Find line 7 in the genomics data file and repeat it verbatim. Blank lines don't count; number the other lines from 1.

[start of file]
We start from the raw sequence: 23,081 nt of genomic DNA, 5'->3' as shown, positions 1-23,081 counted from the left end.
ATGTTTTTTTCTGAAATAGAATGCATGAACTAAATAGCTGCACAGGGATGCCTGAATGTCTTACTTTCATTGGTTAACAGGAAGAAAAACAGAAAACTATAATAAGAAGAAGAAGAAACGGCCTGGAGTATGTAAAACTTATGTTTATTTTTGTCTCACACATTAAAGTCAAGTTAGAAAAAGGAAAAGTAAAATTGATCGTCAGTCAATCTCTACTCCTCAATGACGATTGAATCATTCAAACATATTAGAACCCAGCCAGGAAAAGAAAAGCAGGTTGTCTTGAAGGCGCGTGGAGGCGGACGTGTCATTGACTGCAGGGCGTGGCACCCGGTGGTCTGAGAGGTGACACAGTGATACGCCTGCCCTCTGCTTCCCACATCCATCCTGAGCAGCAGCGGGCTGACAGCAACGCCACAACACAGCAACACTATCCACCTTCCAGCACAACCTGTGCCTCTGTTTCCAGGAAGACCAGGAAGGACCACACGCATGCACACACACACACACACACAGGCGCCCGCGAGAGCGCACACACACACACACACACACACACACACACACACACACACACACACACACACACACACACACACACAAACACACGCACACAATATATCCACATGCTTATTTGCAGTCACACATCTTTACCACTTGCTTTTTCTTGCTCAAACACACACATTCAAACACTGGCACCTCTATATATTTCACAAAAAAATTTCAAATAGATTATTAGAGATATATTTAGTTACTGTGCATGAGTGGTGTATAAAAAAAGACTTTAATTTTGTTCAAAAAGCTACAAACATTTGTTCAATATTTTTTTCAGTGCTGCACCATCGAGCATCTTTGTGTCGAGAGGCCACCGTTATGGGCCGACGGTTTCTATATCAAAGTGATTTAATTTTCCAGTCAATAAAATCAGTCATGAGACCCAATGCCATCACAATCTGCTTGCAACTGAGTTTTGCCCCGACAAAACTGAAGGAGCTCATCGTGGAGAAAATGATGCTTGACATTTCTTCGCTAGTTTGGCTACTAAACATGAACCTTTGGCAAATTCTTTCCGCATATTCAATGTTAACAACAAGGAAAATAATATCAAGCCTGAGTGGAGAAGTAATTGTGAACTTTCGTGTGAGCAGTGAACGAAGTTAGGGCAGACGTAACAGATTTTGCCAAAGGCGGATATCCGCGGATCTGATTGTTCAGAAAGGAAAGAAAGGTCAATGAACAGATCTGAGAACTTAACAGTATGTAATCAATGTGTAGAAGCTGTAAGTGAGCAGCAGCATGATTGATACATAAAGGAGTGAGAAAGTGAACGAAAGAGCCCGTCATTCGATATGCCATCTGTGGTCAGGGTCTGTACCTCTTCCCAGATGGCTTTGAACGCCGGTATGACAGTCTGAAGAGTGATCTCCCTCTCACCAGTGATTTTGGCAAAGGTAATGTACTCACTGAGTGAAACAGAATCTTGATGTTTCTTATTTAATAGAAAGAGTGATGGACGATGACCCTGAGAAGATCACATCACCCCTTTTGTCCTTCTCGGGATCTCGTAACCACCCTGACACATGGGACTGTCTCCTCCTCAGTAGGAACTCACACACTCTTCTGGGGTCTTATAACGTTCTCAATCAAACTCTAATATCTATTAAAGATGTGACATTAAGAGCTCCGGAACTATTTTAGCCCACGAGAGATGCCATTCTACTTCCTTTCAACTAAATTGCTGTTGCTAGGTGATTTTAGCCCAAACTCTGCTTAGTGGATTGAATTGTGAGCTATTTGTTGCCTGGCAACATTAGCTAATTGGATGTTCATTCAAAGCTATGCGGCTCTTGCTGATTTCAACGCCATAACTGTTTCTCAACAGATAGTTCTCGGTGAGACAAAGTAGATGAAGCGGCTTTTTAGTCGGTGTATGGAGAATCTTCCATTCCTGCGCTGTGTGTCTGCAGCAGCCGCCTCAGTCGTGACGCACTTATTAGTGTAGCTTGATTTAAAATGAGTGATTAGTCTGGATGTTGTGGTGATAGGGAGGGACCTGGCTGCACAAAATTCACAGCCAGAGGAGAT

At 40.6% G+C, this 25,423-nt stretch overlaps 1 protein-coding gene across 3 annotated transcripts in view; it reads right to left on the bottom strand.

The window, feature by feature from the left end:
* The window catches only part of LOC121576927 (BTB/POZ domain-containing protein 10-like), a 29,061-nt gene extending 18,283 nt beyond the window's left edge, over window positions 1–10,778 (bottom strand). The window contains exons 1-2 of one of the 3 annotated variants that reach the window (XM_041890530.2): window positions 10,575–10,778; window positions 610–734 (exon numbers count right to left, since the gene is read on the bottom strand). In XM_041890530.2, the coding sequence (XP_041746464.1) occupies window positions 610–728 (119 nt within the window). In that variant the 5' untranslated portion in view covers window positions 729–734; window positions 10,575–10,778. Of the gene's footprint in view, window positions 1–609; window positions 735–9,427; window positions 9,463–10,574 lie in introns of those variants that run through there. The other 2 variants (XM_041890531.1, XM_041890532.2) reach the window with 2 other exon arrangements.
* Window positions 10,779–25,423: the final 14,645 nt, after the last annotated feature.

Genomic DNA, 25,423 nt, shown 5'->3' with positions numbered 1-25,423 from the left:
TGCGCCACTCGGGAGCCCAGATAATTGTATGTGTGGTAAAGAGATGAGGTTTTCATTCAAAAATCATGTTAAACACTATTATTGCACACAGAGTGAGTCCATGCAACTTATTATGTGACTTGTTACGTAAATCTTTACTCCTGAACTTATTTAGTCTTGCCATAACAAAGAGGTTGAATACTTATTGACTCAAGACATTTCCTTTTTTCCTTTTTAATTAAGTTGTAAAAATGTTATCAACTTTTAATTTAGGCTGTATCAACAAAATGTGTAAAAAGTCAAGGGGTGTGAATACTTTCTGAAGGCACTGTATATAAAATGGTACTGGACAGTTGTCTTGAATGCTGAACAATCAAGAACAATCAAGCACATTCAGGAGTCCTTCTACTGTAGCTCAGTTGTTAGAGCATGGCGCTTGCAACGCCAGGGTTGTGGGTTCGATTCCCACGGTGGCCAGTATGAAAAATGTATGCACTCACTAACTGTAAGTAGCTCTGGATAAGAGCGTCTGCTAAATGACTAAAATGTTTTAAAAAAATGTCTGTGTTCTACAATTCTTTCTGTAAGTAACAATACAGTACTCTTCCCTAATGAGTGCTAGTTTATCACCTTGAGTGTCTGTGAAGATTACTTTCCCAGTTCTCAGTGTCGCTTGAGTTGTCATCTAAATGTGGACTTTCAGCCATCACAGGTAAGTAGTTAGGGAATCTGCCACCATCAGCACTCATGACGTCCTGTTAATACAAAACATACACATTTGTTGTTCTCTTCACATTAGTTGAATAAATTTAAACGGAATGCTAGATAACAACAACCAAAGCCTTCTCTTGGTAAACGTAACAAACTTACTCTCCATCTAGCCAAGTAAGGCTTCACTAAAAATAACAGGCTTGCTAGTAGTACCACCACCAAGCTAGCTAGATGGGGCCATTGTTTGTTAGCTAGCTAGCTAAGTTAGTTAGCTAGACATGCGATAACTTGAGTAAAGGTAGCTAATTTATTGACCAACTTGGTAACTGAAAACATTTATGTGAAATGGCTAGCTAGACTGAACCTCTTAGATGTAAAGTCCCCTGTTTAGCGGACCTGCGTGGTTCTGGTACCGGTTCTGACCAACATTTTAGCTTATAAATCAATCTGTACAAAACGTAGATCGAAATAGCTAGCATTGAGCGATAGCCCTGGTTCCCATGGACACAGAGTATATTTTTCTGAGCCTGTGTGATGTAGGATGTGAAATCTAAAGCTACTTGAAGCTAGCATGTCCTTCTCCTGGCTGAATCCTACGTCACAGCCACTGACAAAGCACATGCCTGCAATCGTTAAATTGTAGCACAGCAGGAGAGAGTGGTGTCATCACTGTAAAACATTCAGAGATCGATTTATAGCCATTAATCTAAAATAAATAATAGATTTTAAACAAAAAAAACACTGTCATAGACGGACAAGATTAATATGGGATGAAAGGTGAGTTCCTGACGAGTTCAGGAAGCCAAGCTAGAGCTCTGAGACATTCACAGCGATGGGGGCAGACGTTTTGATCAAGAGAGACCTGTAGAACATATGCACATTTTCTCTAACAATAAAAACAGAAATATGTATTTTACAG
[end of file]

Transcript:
Genomic DNA, 25,423 nt, shown 5'->3' with positions numbered 1-25,423 from the left: